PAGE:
What Is Encryption in Computer Security?

In essence, encryption is the process of encoding information and data into an unreadable form that can only be unlocked by those who hold the keys. It can be accomplished by using various mathematical models and is used to protect data and information in the everyday life of businesses and consumers.

Modern encryption algorithms play a critical function in ensuring the privacy of digital data stored on computer systems or transmitted via networks like the internet. It also supports security measures such as authentication (verifying the authenticity of a message) and integrity (ensuring that it hasn’t been altered) and non-repudiation (the ability to prove that an individual or company actually sent a message).

Encryption works by translating plaintext that is readable by humans into a encoded format known as ciphertext by utilizing mathematical models, also known as algorithms. The encrypted text can only be converted back into plaintext with a decryption code, which is a secret string of numbers or passwords that a recipient and sender agree on. The stronger the cryptographic key is, the more difficult it will be for third-party hackers to decipher using brute force methods such as trying every possible string of characters.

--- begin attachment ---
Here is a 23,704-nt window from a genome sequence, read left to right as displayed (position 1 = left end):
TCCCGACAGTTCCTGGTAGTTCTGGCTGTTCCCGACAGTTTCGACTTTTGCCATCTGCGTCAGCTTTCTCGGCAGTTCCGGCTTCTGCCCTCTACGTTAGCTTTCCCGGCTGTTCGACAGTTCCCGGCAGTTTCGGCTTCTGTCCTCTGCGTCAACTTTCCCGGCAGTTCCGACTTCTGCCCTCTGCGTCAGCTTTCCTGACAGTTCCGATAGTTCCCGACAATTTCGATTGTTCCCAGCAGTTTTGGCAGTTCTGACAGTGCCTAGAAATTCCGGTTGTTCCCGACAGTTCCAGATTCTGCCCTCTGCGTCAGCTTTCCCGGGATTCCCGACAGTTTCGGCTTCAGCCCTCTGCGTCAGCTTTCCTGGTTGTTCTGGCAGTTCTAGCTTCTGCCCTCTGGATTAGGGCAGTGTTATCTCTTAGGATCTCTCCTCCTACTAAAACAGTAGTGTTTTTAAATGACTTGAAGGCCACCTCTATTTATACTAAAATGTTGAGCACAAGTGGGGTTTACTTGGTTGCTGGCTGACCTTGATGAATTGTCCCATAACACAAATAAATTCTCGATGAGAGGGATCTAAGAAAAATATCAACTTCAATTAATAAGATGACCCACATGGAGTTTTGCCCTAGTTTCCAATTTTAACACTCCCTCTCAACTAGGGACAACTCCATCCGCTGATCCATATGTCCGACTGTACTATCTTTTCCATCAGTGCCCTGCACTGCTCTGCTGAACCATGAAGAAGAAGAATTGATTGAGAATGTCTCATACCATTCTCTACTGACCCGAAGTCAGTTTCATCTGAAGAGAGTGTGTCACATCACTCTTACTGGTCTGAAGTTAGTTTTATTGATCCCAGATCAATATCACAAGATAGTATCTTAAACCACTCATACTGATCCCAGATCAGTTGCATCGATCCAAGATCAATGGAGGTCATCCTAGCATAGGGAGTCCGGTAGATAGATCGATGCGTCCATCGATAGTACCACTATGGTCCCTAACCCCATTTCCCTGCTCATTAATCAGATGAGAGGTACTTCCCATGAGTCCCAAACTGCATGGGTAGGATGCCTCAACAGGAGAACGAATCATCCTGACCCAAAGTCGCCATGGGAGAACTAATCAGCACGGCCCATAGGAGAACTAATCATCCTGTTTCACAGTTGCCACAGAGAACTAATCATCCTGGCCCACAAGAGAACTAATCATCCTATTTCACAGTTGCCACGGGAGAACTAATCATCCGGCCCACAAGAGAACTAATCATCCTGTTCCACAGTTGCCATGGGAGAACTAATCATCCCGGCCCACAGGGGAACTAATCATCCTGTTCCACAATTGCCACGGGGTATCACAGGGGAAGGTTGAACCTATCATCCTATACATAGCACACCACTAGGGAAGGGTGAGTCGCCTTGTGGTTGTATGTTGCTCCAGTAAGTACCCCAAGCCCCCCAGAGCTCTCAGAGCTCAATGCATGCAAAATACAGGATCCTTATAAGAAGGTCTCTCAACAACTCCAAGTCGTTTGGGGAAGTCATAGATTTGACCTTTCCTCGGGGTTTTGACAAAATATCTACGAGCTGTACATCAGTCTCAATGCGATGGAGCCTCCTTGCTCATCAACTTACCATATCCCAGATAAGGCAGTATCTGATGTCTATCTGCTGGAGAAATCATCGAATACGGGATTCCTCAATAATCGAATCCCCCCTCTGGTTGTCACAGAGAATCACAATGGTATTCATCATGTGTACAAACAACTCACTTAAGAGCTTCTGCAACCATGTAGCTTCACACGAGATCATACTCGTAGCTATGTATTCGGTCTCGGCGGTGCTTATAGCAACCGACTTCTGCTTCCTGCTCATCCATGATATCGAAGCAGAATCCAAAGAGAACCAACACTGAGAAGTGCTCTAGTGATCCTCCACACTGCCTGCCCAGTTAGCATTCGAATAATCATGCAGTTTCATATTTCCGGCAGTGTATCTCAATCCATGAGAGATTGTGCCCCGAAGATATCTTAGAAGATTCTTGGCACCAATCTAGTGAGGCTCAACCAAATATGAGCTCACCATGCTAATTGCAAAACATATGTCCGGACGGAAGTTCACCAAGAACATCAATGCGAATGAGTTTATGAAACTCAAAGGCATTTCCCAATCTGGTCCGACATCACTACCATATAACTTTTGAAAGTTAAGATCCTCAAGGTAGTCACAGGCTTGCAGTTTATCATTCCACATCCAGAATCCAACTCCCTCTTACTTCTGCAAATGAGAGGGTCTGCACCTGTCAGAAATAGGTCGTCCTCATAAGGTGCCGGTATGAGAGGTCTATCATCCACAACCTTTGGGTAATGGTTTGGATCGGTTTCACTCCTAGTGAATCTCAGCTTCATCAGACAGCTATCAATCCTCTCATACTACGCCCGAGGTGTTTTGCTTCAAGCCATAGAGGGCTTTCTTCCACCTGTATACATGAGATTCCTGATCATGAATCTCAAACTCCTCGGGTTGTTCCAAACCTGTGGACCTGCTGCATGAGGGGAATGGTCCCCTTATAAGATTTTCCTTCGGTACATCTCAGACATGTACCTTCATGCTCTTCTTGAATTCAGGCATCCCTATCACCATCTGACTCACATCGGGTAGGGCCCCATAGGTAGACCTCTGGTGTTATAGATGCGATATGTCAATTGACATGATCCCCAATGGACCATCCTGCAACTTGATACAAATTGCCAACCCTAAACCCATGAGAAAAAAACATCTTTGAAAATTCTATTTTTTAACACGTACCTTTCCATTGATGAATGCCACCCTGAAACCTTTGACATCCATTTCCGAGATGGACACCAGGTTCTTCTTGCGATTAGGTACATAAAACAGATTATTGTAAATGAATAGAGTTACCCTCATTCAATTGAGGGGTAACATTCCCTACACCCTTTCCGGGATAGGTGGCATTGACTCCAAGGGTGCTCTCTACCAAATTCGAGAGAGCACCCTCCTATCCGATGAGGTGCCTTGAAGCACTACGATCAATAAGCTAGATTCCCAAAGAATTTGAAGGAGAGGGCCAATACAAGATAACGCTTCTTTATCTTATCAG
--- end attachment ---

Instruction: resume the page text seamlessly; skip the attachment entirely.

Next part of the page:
Many privacy and security laws require strict encryption to ensure that private data remains private and secure. Many individuals and businesses use encryption to protect files as well as entire computers using software programs like 7-Zip and CertainSafe. They can also secure the entire hard drive on the cloud using virtual private networks. Many companies offer multiple encryption solutions to provide the strongest security.


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